(NNPA) — One day after the 100th homicide in Baltimore was recorded, a group held a rally calling for people to get involved in stopping the violence wracking the city.
About 40 activists gathered on N. Pulaski St. and Edmondson Ave. in the Western District at 7 pm, wearing black 300 Men Marchshirts.
“You cannot have growth or development with these levels of violence,” said Councilman William ‘Pete’ Welch, whose District 9 includes the neighborhood. In an effort to address the rising violence Welch will soon be introducing legislation to the City Council that calls for conflict resolution training for students in grades K-12.
“We’ve been through this before and thought we had a handle on it,” said Welch. “The community needs to come back and take back their neighborhoods.”
On Wednesday night, the 100th victim of a homicide this year in Baltimore died. At the same time last year, 71 people had been killed.
Mayor Stephanie Rawlings-Blake, at a news conference on Thursday, said: “It’s extremely frustrating. It is disheartening, but I am still resolved to continue to reduce violent crime in our city.”
There has a been a spike in homicides since the death of Freddie Gray in police custody and the uprising and protest that followed in late April and early May. On Wednesday at a news conference, Police Commissioner Anthony Batts said that when officers go to investigate crimes in the Western District they are often surrounded by people with cell phones and cameras.
“It makes it very difficult for us to follow up on violence that takes place there. If you have 50 or 60 people it makes it difficult to get eye witnesses, it makes it difficult to get information,” he said.
As a result, police leadership with experience in the Western District will be shifted to the community. “We are going to re-engage the community and get on top of the issues that are there.”
Councilman Brandon Scott, District 2, was on hand during the rally. That’s because he is a co-founder, along with Munir Bahar, of 300 Men March. The group began in 2013 when a similar spate of violence was convulsing the city.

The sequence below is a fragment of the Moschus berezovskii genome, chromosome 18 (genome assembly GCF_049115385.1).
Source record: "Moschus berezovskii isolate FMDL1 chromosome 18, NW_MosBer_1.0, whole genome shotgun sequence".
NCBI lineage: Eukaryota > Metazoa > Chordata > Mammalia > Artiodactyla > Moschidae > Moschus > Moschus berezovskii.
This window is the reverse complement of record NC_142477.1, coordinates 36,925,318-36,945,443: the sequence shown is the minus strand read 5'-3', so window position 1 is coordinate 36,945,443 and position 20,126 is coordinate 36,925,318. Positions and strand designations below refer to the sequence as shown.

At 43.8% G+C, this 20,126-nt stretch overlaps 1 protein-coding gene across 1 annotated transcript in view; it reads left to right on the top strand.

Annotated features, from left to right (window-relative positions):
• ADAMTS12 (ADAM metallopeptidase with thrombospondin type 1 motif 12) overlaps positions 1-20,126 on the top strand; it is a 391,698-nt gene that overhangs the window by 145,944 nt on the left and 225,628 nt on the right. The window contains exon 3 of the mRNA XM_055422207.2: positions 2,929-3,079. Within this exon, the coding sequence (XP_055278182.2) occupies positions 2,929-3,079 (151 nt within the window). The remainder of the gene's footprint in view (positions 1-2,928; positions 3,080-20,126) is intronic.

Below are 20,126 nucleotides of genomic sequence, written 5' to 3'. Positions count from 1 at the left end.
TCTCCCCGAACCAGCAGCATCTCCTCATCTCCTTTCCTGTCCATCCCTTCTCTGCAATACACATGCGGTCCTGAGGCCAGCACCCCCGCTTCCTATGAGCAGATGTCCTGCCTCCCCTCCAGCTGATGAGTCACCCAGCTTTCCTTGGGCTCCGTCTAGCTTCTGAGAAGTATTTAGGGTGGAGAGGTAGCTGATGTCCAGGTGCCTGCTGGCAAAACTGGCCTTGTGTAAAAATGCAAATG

“It’s a perfect storm of bad stuff happening. You’ve got cops working for 20 hours at a time. You’ve got elements of the street feeling vindicated after Freddie Gray,” said Scott. “When it gets warm you see stuff pop up. Everyone can do something to improve the lives of young men. Anyone not working every day to help young people is not a man.”
Nasir Mcray’s Soul Source restaurant has been on the corner of N. Pulaski and Edmondson for 34 years. He has seen how the police deal with murders change over the years.
“At one time, if someone was killed here, there was a heavy police presence. Now they just scrape them up and leave. It’s because by the time they finish scraping one up they have to go get another,” he said. “Someone got killed right on this corner the other day. People just stood around taking pictures. They put those pictures up on Facebook with the guy’s head blown off. It’s like Mexico out here.”
During the rally Scott addressed what people could do about the escalating violence.
“A lot of us out here do a lot, but clearly that’s not enough,” he said. “We all have to ratchet it up as long as the stupidity in our community is ratcheted up. As long as the cowardice is ratcheted up in our community. As long as we have women being executed; shot in the head. As long as we have men being executed; shot in the head. Children being gunned down while people are silent. We have to start doing whatever we have to do to make this stuff stop. Because too many people are dying for us to be this quiet.”
Munir also addressed the crowd.
“We are operating in a state of emergency. That means that everything we are doing right now, everything, is to contribute to some effort and some solution to bring this violence down,” he said. “If we don’t fix this this summer, we have failed.”